Overcoming Victim Mentality When Living with Chronic Illness

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When the pain and muscles contractions from my dystonia were at their worst for me (see above), it significantly limited what I could do.

For years I characterized dystonia and chronic pain as evil intruders that ruined my life. What I could no longer do was my only focus, which caused great anger and depression.

I was so bitter that I let myself become a victim. I was lost in a world of pain; a world I felt was out to get me.

Feeling like a victim is normal when diagnosed with any serious health condition, but it is not not just people with a health condition that play the victim role. People who look negatively on life’s circumstances complain about everything from the weather, other people, their jobs… the list is endless.

We have all done it, which is fine, but it is self-destructive if we remain in this state of mind. We become isolated, depressed, bitter, angry, and resentful. We mainly complain and rarely look for solutions to problems. To the victim, everything is always someone else’s fault. Nothing makes us happy and the things that do only last for very short moments, and then we go back to the unsatisfied, unhappy reality we have created.

For the first several years with dystonia, this is exactly how I felt. I was miserable. I felt a deep sense of loss and was extremely frustrated, so I had a lot of negative self-talk. My anger and sadness made my dystonia worse because negative emotions cause increased muscle tension. I had to shift my thinking and focus on moving forward if I wanted to live a happier and healthier life.

I had to get out of the “why me, poor me?” frame of mind if I wanted freedom from my mental anguish. Instead of asking, “why me?” I began asking, “why not me?”, “how can I learn to live with chronic pain?”, and “how can dystonia help me learn and grow?” I am no better or worse than anyone else so if it happened to me, so be it. Maybe there was good reason for it. “Start viewing it this way”, I told myself.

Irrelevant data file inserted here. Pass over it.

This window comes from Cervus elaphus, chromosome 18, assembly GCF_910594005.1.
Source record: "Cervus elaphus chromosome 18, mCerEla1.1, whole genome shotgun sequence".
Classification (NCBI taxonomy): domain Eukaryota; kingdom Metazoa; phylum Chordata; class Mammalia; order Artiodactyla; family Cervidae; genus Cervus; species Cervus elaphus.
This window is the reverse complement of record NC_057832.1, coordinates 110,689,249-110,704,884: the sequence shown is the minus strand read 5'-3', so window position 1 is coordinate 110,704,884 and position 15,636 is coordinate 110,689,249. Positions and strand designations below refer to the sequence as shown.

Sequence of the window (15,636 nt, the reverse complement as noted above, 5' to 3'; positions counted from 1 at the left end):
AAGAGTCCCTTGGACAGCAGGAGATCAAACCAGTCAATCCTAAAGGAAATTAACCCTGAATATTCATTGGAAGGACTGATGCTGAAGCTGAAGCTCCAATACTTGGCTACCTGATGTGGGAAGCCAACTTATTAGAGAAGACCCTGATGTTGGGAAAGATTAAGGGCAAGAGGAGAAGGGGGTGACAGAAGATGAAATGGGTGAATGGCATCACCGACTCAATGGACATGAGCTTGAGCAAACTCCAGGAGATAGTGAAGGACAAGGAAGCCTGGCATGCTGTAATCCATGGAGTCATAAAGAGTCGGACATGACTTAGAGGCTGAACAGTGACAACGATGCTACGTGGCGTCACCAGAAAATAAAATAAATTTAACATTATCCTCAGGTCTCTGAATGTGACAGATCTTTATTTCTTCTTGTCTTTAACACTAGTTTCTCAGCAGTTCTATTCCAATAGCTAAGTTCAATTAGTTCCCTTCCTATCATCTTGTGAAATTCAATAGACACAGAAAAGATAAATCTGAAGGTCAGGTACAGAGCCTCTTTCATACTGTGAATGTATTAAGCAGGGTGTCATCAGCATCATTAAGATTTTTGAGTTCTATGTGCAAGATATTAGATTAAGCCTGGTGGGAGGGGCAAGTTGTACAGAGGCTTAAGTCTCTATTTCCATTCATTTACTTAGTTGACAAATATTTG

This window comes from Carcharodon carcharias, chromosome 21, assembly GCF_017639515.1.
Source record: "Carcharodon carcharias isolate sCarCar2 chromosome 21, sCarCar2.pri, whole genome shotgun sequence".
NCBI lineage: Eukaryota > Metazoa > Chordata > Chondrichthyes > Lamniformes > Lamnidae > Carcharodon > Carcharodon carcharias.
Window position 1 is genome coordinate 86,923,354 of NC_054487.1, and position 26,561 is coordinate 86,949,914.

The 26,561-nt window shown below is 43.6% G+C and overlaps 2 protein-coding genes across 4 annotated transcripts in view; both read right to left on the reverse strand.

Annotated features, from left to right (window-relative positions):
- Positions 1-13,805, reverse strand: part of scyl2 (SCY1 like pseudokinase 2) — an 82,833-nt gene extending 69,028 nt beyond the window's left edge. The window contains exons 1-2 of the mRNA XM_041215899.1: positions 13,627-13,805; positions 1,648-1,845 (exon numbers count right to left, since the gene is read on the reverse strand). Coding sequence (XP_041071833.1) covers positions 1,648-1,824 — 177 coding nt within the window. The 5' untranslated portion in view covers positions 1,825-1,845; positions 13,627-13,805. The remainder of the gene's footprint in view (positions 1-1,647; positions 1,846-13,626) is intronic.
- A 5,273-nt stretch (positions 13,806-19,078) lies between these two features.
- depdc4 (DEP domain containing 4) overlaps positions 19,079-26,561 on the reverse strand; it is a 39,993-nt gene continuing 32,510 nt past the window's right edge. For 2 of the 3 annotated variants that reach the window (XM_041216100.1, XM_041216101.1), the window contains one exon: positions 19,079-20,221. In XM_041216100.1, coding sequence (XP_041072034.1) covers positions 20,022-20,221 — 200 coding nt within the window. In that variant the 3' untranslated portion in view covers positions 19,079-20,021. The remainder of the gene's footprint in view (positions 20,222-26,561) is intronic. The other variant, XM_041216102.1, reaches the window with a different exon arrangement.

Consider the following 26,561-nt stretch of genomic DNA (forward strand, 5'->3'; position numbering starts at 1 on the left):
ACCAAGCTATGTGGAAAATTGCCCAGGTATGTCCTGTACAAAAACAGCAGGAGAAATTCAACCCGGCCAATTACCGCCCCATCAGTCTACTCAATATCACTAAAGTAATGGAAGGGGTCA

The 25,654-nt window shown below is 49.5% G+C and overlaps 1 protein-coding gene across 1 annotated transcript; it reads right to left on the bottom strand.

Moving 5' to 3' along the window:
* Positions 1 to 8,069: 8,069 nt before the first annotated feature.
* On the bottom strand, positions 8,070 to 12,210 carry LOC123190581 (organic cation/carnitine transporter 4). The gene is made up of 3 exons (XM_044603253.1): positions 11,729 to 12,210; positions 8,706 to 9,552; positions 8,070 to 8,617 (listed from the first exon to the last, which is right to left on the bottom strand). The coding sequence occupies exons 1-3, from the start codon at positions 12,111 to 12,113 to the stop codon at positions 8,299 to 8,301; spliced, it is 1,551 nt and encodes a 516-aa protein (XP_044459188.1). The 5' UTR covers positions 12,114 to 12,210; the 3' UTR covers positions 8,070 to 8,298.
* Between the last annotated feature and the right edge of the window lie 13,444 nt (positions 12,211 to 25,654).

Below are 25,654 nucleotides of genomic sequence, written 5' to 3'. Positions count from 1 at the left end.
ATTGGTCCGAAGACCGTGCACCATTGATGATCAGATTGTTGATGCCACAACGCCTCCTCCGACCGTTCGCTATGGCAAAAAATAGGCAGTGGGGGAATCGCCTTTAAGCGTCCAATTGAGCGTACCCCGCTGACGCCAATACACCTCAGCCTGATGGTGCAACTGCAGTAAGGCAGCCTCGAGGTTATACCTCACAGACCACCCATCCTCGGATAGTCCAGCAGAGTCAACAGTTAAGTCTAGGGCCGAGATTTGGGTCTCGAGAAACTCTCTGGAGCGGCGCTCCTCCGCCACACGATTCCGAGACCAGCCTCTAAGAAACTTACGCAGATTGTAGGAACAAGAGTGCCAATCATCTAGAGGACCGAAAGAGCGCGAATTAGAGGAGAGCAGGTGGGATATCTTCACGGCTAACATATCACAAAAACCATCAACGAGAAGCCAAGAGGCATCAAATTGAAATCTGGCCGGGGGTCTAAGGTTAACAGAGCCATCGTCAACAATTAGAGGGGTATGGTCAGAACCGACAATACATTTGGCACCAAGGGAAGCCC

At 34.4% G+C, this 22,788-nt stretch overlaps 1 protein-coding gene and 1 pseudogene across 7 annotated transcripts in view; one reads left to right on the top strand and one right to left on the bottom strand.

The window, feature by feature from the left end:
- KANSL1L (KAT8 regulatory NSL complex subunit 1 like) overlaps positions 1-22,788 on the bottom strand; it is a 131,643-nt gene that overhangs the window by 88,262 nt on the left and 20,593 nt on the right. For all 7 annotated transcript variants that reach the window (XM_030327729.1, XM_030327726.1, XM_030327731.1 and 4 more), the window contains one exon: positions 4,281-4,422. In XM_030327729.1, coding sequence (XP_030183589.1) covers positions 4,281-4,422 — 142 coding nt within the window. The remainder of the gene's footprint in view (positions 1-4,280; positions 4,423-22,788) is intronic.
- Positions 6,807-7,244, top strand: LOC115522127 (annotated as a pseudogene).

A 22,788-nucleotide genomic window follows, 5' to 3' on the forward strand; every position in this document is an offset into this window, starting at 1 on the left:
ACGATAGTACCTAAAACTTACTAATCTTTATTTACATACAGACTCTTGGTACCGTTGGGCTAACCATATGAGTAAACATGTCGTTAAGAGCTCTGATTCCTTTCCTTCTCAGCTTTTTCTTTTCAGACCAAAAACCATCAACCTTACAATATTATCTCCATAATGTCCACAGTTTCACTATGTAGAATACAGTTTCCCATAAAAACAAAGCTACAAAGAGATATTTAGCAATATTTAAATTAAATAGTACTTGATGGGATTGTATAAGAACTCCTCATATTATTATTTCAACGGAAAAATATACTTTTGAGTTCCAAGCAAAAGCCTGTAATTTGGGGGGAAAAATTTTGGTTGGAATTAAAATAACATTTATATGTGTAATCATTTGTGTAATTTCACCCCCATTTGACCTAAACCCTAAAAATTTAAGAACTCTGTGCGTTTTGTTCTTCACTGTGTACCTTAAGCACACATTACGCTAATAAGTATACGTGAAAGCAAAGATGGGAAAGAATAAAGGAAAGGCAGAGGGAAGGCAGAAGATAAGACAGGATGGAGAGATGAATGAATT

Plus, there was nothing I could do to reverse things so I needed to learn to accept it and find the lessons in it, even when I was in ridiculous pain and could barely function. Easier said than done, but awareness of this attitude is a start!

I try very hard not to, but I still find myself being a victim at times, so I am not immune to any of this whatsoever. I just work much harder now to be mindful of these tendencies. When things get tough, I do my best to tell myself, “although this is a difficult situation, I am going to make the very best of it.” This shifts my focus to one that is solution oriented which always puts me in a better frame of mind.

Tom Seaman Headshot (2)About the Author: Tom Seaman is a chronic pain and dystonia awareness advocate, and author of the book, Diagnosis Dystonia: Navigating the Journey, a comprehensive resource for anyone living with any health or life challenge. He is also a support group leader for the Dystonia Medical Research Foundation (DMRF) and Certified Professional Life Coach in the area of health and wellness. To learn more about Tom and get a copy of his book, visit www.diagnosisdystonia.com. Follow him on Twitter @Dystoniabook1


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